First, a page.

There is a lot of hype surrounding Wylam Brewery, home to a range of interesting ales and a variety of events such as ‘Battle of the Burger’ and ‘Celebration of Disco’. Don’t let its name put you off – it isn’t the loud, pungent brewery you’re probably thinking of. The eye-catching dome-topped Grand Hall lets streams of natural light shine down onto the many ale taps Wylam is locally known for, such as the infamous Jakehead IPA. Your dog will enjoy the vast grounds, and you can take your pick from numerous street food vans parked up on the grounds.
This building was originally a farmstead, and it has been around or centuries., it was recently converted into a Northumbrian Inn, with a secret garden and conservatory for the sunnier months. Flying the flag for the greenest hotel in Northumberland, being the first hotel to install a carbon neutral heating system. Nestled in the sleepy village of Wark, this is a great location to explore the surrounding Hadrian’s Wall area.
Riley’s fish shack
This venue has really soared in both popularity and quality in recent years, and Riley’s Fish Shack is a must-visit if you want to sample some street-food inspired fish dishes. The shack is busy all year round, even in winter, with the help of blankets and heaters, with a canopy sheltering from the rain. As soon as you venture down the steps from the main road, the mouth-watering smell of seared sea food grilled in the wood-fire oven will entice you in.
Northumberland won UK Holiday Destination of the Year in 2017, and rightly so: since then, more tourists have spent time uncovering its underrated natural beauty. Eshott Hall fits neatly within the themes of nature and heritage, concealed behind trees and claimed by ivy. The manor house has maintained its Grade II Listed status with its professionalism and grandeur hospitality, where dog owners can bring along their furry loved ones to meander the grounds.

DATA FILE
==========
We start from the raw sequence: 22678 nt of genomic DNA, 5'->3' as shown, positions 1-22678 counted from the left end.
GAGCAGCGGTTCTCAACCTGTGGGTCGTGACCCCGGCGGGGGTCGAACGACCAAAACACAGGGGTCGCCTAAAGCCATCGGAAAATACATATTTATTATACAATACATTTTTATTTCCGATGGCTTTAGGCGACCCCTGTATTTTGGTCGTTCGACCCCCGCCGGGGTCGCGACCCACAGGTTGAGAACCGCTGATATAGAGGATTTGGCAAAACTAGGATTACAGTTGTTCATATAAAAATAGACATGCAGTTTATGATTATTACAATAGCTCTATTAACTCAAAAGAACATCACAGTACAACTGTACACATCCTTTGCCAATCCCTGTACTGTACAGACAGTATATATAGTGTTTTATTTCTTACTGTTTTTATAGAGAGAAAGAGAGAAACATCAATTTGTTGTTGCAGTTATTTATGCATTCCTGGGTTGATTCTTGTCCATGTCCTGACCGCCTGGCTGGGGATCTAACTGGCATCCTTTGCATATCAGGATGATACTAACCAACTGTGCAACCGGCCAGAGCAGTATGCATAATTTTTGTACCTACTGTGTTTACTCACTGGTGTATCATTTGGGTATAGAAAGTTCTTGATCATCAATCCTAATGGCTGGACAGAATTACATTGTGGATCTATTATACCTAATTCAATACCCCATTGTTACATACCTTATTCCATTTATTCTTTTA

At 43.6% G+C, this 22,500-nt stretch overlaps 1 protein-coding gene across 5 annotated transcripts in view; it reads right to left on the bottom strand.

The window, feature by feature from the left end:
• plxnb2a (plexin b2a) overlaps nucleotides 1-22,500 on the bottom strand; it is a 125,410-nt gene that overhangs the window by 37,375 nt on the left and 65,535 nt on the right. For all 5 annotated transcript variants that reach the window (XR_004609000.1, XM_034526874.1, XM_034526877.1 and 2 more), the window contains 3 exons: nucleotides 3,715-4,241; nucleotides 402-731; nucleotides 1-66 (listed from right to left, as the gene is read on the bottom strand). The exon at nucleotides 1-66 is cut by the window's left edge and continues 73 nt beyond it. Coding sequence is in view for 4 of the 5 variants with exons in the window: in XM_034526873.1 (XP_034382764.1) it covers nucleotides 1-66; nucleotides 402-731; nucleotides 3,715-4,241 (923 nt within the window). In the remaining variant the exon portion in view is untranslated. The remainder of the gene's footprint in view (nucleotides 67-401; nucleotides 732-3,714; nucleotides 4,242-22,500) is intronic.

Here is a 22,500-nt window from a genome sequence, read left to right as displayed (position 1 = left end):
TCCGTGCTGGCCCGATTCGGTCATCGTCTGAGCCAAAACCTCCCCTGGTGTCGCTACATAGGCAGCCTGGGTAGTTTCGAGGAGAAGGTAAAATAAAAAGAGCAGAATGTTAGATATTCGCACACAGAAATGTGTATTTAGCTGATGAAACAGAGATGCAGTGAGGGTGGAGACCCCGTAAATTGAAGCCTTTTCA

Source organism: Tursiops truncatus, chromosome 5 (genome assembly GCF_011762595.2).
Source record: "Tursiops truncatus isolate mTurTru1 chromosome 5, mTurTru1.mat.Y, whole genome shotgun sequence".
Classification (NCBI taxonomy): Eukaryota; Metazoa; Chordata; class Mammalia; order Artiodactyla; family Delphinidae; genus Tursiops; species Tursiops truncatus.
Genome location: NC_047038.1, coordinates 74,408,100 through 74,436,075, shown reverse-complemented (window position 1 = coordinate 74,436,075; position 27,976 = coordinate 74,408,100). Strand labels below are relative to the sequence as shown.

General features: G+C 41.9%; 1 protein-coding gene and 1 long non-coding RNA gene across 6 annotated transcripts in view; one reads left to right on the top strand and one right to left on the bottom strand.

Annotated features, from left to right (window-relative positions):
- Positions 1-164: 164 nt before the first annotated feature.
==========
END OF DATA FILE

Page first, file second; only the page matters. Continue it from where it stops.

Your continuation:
Book worms rejoice! A roaring fire in the winter, a homely café churning out all the seasonal goods from paninis to the nations favourite sausage and mash, as well as a perpetual pot of coffee brewing in the foyer. Dog’s can wander freely between the aisles curiously sniffing the pungent aromas from the first editions of the 19th century onwards, whilst their owners debate which of Hemingway’s poems was his best.
The Salt House Kitchen
The Salt House Kitchen is a reflective mirror of the beach it sits opposite, and its namesake is inspired by the area’s rich history. The beach that it overlooks is where locals used to extract salt from the sea water and dissolve it in salt kitchens. Its canine enthusiasm is so prominent that they’ve even conjured up a menu just for dogs, so their pleading eyes and whimpers will not be in vain. Their outdoor area is designated solely for dogs, so best to bring a jacket in the colder months, as the open sea air can get quite nippy!
The Commissioners Quay Inn
You simply can’t miss this building, the Commissioners Quay Inn is the centerpiece of Blyth’s historic quayside functions as an impressive pub, restaurant and bed and breakfast that sits snugly on Blyth’s historic quay area. With beautiful views of the marina and out towards the sea, you can wake up to the sound of the morning waves from your own personal balcony. If you’re looking to explore the town of Blyth, the Inn allows easy access to all local shops and pubs, despite itself being on the edge of the town’s perimeter.